Boris Johnson, the U.K. Foreign Secretary called this decision to be an important moment.
'These provisions will allow the U.K. to act against those responsible for serious offenses worldwide. U.K. stands up for human rights globally', he said on Twitter.
However, the decision must be also approved by the House of Lords to become a law.
The amendment to the British legislation in the sanctions sphere will allow to impose the sanctions against the human rights abusers.
William Browder who used to be a financier in Russia and employer of Magnitsky also commented this decision.
'This is a huge milestone for Britain and our campaign. It's a really huge win for justice', Browder told AFP.
'Russian human rights abusers have been sheltering their money in the U.K. without any fear of the consequences for the last two decades, and this should put the fear of God into them that their assets will be seized'.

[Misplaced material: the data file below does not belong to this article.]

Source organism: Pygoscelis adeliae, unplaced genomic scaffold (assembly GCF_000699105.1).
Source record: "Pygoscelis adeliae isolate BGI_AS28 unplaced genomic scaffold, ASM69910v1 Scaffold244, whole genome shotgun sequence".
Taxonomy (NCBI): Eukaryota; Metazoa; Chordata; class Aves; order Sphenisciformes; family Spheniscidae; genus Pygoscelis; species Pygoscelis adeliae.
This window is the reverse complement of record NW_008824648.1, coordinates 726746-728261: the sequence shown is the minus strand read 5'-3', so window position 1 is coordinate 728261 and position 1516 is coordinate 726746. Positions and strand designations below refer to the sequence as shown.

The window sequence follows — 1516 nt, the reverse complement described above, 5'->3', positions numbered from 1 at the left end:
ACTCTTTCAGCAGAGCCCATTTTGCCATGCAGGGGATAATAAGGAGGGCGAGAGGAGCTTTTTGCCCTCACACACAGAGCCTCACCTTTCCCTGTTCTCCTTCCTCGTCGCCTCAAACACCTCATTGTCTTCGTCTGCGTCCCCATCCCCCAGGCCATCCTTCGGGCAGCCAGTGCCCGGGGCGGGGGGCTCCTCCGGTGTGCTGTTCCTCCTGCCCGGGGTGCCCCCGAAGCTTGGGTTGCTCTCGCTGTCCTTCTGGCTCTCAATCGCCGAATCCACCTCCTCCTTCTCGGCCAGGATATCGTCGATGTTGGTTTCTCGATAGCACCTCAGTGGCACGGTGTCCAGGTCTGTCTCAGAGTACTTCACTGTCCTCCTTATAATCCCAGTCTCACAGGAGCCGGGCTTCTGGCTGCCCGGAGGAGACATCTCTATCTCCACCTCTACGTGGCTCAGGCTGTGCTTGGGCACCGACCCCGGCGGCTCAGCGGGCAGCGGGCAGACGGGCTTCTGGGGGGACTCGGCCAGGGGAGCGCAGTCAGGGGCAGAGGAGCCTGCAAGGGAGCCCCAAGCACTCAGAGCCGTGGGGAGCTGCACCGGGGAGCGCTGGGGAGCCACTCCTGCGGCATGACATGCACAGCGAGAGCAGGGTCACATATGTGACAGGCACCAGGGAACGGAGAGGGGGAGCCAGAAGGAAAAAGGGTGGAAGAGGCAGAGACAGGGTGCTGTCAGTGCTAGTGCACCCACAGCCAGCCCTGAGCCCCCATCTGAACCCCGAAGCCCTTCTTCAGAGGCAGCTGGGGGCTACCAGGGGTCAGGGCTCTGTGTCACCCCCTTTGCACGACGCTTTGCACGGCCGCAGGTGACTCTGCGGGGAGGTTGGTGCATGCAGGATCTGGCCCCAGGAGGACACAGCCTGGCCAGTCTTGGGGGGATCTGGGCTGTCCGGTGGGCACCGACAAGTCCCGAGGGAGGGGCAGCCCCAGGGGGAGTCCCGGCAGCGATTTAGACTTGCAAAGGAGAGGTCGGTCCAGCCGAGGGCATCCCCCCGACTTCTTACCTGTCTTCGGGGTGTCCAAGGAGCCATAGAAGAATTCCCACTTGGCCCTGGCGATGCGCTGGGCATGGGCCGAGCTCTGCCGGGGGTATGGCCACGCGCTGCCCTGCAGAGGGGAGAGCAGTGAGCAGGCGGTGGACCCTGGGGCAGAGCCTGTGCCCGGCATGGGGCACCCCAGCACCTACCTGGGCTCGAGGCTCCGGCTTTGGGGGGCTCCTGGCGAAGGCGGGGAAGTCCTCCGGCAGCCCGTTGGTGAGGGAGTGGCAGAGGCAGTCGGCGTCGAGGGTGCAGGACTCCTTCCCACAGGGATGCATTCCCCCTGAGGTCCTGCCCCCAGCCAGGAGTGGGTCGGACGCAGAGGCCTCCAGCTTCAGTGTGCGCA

'This would have happened with or without the Salisbury attack, but that focused everybody's minds on the bad intent of the Putin regime', he added.
The legislation, informally known as the Sergei Magnitsky Law, is named after a lawyer who died in a Russian prison under mysterious circumstances after exposing one of the biggest government corruption scandals during President Vladimir V. Putin’s time in power.
In 2016, the U.S. Congress unanimously supported a bill that provides the expansion of the Magnitsky law application to every country in the world, not just to Russia. The law enables the US President to renew the list of foreign nationals that, in his view, are involved in corruption and human rights violations.
In October 2017, the President of Russia Vladimir Putin claimed that the so-called “Magnitsky act”, which provides a package of sanctions against Russia, is based on political games.